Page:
Why is having your Twitter, Blog site, YouTube account, SlideShare account, etc. tied into your library’s home page important?  Because the whole is greater than the sum of the parts.  A library’s Twitter news account there hanging out on the web is not as useful or helpful by itself.  Same with the blog, YouTube, and slides from SlideShare.  How is a patron going to know you have a particularly helpful video demo on using PubMed and RefWorks if it is just on YouTube under the library’s YouTube account.  Sure you linked to it, but wouldn’t it be more helpful to be able to see the video within the library’s website? (I know many hospitals can’t access YouTube, in this example I am really appealing to the academic medical librarians.) Let’s say you have a bit of news for the library on a new database that is greater than 140 characters (Twitter’s limit).  You decide to write a blog post about this new database.  The blog is linked to on the web site.  Heck your library might even be grabbing the RSS feeds and be posting them on the web page.  But if you use a little widget you can get that blog feed put in Twitter which you now display the feeds on the News and Information area of your site.  Finally to use the Cornell and Loma Linda catalog Twitter feed example.  Take that Twitter feed and display it under the a section on your website labeled new books.  Loma Linda has a recent books  link, but that goes to a list that can kind of large and somewhat confusing to patrons. 

Wrapping all of this stuff together makes these sites more powerful in the context of the library and the library website.  It also makes these resources more valuable to us and our patrons.  Of course that brings me to the end of my presentation where I discussed making sure you evaluate your usage of these resources and try to determine your ROI.  Don’t just assume these things are doing there job and they are important to your library and your users, but measure them.  These applications are all very new and sometimes there aren’t the best things out there to measure usage (aka popularity) but look for something that might work.  If you are unsure about how to do this you really need to check out TechSoup’s Meeting Archive: Understanding the ROI of Social Media, it is specifically directed at nonprofits and libraries.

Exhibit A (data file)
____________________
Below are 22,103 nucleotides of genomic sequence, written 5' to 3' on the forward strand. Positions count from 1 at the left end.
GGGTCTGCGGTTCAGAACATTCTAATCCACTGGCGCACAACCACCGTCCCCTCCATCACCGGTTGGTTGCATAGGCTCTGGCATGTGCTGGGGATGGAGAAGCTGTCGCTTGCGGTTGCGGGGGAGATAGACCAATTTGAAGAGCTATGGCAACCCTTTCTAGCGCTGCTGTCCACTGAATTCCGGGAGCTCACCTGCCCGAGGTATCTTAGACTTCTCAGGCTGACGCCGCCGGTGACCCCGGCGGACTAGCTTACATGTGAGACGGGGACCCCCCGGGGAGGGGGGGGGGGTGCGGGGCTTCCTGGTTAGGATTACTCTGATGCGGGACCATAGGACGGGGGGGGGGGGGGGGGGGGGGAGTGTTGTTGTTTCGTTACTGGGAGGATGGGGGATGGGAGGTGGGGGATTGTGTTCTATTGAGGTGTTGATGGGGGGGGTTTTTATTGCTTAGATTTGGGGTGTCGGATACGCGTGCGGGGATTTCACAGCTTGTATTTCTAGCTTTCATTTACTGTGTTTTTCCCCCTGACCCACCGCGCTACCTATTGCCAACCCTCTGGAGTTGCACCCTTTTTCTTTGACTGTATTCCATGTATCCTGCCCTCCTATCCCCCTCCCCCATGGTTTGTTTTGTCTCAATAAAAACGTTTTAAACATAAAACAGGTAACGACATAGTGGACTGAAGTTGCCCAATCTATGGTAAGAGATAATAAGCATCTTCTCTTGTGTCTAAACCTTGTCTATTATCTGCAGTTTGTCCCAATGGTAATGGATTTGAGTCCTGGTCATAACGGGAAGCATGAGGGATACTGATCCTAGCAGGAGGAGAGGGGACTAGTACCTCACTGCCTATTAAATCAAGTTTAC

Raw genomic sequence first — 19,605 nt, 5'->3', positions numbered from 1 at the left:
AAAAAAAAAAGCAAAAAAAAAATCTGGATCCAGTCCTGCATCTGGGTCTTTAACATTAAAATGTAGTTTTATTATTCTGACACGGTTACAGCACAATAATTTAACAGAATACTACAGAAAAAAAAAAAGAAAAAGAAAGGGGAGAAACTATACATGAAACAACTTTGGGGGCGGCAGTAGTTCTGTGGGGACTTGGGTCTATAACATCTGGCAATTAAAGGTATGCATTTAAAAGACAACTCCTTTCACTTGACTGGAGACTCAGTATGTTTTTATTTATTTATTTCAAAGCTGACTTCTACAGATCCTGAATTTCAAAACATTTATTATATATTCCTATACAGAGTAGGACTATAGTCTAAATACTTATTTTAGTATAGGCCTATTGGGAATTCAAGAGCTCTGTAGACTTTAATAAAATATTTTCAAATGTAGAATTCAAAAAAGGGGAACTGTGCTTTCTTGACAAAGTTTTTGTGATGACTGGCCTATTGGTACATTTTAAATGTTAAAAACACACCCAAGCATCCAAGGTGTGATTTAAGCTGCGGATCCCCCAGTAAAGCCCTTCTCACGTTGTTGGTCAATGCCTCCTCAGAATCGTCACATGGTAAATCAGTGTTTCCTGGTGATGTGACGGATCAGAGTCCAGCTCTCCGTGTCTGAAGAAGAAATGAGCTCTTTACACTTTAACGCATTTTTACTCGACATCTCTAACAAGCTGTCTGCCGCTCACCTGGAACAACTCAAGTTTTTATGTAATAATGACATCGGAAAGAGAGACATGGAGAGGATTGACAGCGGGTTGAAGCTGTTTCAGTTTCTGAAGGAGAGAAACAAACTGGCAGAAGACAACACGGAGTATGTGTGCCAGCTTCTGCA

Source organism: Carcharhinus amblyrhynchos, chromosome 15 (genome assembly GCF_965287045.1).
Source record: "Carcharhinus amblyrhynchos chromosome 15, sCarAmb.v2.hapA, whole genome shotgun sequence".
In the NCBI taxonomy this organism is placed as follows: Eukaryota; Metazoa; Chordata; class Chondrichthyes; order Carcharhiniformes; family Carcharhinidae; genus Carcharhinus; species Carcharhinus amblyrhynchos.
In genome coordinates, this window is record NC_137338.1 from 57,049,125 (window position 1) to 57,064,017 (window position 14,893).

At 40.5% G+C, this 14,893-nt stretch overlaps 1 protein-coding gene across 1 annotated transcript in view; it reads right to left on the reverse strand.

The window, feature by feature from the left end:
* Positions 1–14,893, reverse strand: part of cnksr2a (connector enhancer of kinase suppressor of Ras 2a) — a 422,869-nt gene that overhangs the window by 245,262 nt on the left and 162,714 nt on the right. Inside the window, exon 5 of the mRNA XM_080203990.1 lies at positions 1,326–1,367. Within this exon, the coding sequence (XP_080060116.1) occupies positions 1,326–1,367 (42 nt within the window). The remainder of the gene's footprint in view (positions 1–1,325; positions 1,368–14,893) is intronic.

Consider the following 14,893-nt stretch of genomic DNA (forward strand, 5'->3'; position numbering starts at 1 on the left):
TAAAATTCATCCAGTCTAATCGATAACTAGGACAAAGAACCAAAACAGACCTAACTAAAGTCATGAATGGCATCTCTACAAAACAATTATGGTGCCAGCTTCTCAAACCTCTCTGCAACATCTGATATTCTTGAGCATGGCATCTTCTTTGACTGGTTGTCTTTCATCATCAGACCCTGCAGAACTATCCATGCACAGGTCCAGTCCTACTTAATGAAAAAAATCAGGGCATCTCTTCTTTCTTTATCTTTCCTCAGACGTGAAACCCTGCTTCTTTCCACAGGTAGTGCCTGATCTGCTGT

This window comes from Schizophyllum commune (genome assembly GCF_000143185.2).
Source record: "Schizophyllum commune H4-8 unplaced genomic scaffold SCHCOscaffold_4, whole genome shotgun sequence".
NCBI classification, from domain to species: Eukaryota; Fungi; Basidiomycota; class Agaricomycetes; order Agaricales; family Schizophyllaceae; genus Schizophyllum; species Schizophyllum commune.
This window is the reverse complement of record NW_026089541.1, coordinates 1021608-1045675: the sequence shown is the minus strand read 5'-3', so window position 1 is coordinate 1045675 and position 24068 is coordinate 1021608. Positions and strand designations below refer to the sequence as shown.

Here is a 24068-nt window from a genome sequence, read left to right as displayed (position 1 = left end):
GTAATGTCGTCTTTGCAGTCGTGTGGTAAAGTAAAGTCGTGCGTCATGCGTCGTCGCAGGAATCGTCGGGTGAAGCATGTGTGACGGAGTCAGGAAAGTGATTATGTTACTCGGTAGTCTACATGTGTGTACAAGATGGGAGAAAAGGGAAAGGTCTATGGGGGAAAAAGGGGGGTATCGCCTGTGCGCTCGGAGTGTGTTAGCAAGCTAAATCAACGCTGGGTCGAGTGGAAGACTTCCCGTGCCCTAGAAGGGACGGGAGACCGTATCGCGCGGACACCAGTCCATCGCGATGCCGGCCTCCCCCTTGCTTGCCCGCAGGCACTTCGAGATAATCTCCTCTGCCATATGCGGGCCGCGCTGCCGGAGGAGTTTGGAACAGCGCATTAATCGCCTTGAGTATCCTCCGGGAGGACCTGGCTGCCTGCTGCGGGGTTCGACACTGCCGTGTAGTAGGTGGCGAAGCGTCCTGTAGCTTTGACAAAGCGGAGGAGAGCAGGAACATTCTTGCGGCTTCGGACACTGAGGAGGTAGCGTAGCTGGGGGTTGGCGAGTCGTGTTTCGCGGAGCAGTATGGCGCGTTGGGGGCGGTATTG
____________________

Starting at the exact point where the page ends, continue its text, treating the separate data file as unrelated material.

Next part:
**Update**
I have had a few emails from people asking me about the time commitment for something like this.  Everybody is doing less with more and have little time to invest in new projects.  My response is, these things do require some time to create and get going.  But if done correctly and depending on how extensive your project, the upkeep is extremely minimal. 
Here is a an example:  Our library has an Inter and Intranet website.  Right now if a major system like OhioLink goes down we post a red note at the top of both home pages to let our patrons know about the problem.  To do this the web adminstator goes to our saved copy of each page, adds the news item, uploads it to the server, then we wait for a half hour to an hour for the server to refresh before our message is live.  If we add our Twitter feed to our page we won’t have to do all of that and any librarian could add a message, not just the web admin.  So if we discover Illiad has freaked out and isn’t working, any one of the librarians can go on Twitter write the tweet which is then automatically displayed on our home pages.   Easy squeasy. 
That is just one example and it illustrates how you need to have a plan for your social media.  Don’t just go out an adopt it because all the cool kids are doing it.  Look at what is out there and determine whether it meets your needs.  Too many libraries and librarians are creating Twitter accounts for the library without a plan and without logically tying it into library services.  They have Twitter accounts floating out there with news and information and they wonder about its effectiveness.  You have to make it relevant to yours and their situations for it to have a chance at being successful.  A link or the icon to the library’s Twitter feed without putting it in any context isn’t relevant to most users.